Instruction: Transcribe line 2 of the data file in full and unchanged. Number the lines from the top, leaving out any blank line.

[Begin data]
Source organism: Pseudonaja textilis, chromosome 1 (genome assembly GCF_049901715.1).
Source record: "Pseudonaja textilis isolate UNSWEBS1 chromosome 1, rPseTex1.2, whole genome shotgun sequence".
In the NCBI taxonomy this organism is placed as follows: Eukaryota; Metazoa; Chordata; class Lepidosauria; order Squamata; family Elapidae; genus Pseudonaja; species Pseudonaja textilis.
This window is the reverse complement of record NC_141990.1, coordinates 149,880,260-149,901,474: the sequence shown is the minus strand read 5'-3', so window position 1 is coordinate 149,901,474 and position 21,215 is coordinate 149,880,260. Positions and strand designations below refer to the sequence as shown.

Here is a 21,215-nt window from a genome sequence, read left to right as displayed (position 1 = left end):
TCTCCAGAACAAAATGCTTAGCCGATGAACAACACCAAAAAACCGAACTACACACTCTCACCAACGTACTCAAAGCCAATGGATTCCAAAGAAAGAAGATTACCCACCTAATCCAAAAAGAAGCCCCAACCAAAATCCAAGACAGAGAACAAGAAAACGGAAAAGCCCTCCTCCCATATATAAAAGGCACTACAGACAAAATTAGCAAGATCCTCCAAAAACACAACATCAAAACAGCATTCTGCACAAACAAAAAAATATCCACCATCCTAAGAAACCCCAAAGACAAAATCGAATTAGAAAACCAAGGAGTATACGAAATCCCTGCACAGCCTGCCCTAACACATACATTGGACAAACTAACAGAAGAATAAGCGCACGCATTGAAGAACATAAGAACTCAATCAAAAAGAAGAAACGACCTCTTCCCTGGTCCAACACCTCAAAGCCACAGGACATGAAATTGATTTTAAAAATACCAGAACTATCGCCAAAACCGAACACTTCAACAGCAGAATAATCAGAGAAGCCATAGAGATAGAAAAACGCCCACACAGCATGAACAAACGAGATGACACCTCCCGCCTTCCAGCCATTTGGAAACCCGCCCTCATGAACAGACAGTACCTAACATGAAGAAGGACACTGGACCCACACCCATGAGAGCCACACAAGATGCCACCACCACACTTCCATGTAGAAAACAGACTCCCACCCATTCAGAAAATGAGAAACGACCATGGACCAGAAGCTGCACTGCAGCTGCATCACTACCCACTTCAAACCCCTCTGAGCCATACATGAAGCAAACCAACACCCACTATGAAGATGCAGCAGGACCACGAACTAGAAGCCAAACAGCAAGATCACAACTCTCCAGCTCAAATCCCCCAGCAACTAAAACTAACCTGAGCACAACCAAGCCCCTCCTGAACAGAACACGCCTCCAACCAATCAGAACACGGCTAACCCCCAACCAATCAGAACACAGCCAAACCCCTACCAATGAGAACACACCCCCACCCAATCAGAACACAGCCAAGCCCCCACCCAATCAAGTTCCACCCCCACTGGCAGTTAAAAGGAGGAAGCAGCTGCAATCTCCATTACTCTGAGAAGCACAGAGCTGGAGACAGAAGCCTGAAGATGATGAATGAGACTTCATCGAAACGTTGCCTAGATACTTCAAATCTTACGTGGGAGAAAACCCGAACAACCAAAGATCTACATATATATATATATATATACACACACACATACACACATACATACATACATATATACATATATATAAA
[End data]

Source record: "Pseudonaja textilis isolate UNSWEBS1 chromosome 1, rPseTex1.2, whole genome shotgun sequence".